Help ends abruptly at milestone birthday for young people

Thousands of young adults who are suffering from mental illnesses, find the help they are receiving suddenly stops at a significant birthday.

Child services that offer care and support for those needing extra help often end the moment the child reaches between the ages of 16 and 21 years old.

Those that have reached this age are often left to their own devices despite still requiring ongoing support and care for their mental well being. Those who do end up in adult care, however, often feel as though they are neglected and poorly looked after.

Numbers show as many as 75% of young people in the UK and just over 30% across Europe are considered to require further counselling and support for their mental health.

Young adults are feeling let down by the system

This can lead to many young individuals lacking in the confidence to move on with their lives by getting a job, applying to college or university or finding and maintaining relationships.

The experiences of a thousand young people leaving the care of child and adolescent mental health services (CAHM) and moving to adult mental health services (AHM) are being followed in several European countries which includes the UK, Ireland, France, Germany, Belgium and Italy.

The features of these stories are surprisingly similar:

  • Young people are being discharged at 18 and not given other options
  • They are having to persuade adult services that they need further support
  • They are having decisions being made about them, without them knowing
  • They are repeatedly being told that they are not considered ‘ill enough’ for further care or that they are now fine

The most common mental health problems that young people face are anxiety and depression, with girls who are 14 and above more likely to face these issues than boys.

Not being able to find help quickly enough has had tragic consequences. Nearly one in five deaths among 15 to 19 year olds are caused by self-inflicted wounds.

If these issues are left untreated the long-term risks for these young people can include: poor grades at school, higher risk of addictive behaviours, increase of violent tendencies and a higher risk of unemployment.

This can create stressful situations amongst the child’s parents who are left wondering what they can do to help while their child waits for professional care as the signs can be challenging to spot.

Robert Scullion, a Student Engagement Officer at City of Glasgow College believes that services should be improved and parents are important in getting help for their children.

He said: “People also need attention; young people often think they are in the world on their own and they may perceive that they have to have all the answers for everything. So just reassuring and say that it is okay not to know and it is okay to be upset. It is okay to feel confused, it is all normal.”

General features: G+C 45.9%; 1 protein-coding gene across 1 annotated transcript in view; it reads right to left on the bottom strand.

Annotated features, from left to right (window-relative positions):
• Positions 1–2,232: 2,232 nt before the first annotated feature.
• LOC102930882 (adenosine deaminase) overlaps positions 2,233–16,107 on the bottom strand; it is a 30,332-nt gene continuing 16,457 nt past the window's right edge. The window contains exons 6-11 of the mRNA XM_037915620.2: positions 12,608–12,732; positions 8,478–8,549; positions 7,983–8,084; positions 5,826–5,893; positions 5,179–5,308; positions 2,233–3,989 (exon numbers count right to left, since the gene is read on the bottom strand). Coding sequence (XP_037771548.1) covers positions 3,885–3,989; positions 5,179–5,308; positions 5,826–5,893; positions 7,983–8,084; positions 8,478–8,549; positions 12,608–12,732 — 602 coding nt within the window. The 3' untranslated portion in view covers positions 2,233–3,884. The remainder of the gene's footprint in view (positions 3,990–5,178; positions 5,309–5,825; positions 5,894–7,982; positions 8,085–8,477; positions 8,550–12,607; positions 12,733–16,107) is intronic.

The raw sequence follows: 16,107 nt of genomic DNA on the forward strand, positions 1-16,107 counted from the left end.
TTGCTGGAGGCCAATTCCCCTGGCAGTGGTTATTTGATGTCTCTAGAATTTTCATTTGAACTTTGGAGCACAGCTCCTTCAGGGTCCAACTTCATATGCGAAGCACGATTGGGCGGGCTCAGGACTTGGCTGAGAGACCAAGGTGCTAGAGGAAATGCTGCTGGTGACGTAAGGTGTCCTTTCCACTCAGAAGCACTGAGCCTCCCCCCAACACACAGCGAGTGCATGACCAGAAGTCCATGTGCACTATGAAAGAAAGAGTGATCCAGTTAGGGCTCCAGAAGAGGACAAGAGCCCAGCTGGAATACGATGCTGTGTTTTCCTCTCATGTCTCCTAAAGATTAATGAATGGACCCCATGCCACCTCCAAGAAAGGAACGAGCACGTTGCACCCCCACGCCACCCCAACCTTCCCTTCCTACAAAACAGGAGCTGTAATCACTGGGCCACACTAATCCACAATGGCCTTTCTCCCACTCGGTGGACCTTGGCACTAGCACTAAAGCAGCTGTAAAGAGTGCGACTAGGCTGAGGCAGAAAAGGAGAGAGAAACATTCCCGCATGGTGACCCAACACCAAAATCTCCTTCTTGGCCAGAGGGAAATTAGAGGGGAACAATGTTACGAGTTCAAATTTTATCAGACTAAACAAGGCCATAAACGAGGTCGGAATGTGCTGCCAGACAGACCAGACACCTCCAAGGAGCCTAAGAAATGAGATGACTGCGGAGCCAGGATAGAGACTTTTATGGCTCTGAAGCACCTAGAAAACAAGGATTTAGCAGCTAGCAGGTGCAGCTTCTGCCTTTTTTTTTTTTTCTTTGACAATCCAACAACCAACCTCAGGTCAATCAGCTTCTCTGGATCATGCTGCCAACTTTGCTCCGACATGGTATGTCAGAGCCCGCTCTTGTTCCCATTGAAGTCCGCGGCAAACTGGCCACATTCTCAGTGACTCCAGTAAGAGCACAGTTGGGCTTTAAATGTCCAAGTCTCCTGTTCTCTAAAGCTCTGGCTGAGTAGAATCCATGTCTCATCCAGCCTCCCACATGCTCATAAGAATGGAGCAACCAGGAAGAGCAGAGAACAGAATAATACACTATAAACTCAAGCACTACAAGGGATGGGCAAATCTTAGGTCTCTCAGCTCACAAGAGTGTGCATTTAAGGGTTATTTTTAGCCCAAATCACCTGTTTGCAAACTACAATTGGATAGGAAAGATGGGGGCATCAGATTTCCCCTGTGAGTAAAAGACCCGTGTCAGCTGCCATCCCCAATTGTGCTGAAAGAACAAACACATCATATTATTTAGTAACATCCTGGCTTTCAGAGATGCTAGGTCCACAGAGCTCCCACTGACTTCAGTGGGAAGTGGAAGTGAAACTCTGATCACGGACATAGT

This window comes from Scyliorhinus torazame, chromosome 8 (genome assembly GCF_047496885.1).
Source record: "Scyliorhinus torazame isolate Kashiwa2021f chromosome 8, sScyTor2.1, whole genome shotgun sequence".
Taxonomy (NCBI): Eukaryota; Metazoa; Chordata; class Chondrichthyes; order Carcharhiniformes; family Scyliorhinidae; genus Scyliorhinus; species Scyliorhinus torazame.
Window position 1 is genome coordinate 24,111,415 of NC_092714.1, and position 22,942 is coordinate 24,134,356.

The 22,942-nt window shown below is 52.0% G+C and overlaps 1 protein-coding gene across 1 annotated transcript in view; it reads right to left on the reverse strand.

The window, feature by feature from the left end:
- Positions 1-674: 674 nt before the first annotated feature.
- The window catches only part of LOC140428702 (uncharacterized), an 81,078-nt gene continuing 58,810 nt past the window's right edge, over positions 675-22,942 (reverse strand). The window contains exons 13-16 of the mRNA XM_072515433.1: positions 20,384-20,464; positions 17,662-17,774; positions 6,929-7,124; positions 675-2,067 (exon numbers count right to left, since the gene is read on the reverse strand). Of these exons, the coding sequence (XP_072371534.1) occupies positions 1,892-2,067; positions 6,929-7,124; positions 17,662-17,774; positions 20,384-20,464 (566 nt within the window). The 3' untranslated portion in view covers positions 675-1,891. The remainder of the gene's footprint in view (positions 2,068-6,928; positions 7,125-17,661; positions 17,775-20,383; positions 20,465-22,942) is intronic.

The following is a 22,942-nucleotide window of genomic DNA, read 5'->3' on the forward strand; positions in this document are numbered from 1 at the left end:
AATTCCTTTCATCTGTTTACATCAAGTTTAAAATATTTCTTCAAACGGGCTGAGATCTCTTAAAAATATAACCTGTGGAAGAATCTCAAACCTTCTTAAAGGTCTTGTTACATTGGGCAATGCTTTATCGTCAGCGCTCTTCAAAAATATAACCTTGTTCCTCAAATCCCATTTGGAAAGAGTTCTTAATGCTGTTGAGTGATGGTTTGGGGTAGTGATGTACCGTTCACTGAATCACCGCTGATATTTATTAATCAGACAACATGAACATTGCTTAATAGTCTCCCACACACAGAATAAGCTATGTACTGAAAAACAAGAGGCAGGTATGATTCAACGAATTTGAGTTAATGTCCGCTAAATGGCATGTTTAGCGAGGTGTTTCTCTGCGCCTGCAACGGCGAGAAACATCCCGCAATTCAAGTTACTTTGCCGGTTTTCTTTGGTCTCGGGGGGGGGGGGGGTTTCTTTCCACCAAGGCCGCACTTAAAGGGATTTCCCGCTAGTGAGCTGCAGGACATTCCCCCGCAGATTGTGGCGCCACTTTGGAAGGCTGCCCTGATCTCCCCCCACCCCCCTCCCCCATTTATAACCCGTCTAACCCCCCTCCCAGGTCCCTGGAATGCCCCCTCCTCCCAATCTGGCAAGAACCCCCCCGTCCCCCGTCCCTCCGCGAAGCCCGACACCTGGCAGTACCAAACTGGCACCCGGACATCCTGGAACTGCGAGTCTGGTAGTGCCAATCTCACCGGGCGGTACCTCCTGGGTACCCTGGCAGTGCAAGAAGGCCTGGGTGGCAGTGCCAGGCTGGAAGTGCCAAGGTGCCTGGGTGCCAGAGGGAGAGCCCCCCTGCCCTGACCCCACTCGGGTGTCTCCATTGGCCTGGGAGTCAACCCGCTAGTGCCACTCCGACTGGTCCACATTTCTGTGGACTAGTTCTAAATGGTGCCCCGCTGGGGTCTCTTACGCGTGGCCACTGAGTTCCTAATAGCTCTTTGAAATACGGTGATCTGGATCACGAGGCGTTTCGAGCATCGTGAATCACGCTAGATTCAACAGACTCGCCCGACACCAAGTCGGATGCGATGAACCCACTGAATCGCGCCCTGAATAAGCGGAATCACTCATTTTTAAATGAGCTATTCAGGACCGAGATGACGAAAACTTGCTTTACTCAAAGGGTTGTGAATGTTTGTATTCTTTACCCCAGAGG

Young adults face different levels of independency and career paths and are often caught between two fairly different services, one that considers them as still part of a family group and one that considers them as adults and can be given advice without family members being present, unless given permission.

It has also been noted that young people often lack the understanding of adult services, feel insecure about moving from an area where they are familiar with and dread being in an unfamiliar system with unfamiliar people.

Teenagers do not get informed about the transmission between child and adult help centres

Transitions that do occur are often abrupt and poorly planned out and this can result in further confusion and this has been linked to a higher risk of disengagement from services and discontinuity of care.

There have been some positive steps forward to try and resolve the issue in many countries such as Germany which has created a “task-force” to help improve the care of young people between services.

In the UK, some universities have taken steps to help improve mental health in students after there was a concern about the high number of suicides at universities across the UK.

It is important to find out what works – and does not work- amongst young adults when it comes to their mental state which can help improve care in the future.

Scullion also added: “People nowadays live in a society where it is quite predominant for people to talk now about how we feel. Most people often think they are alone and it is only them that the problem is occurring for. They don’t realise there is a majority of folk that think the same, so once they start to realise that, it takes a lot of pressure off of them and allows them to see their lives differently.”

As it is estimated that 50% of mental health problems are established by the age of 14, it is an important area to be focusing on.

It is advised that parents of children who are waiting to seek professional help observe their children and note down any changes as they are often the ones that help start the process of getting the help their child needs.

Help ends abruptly at milestone birthday for young people

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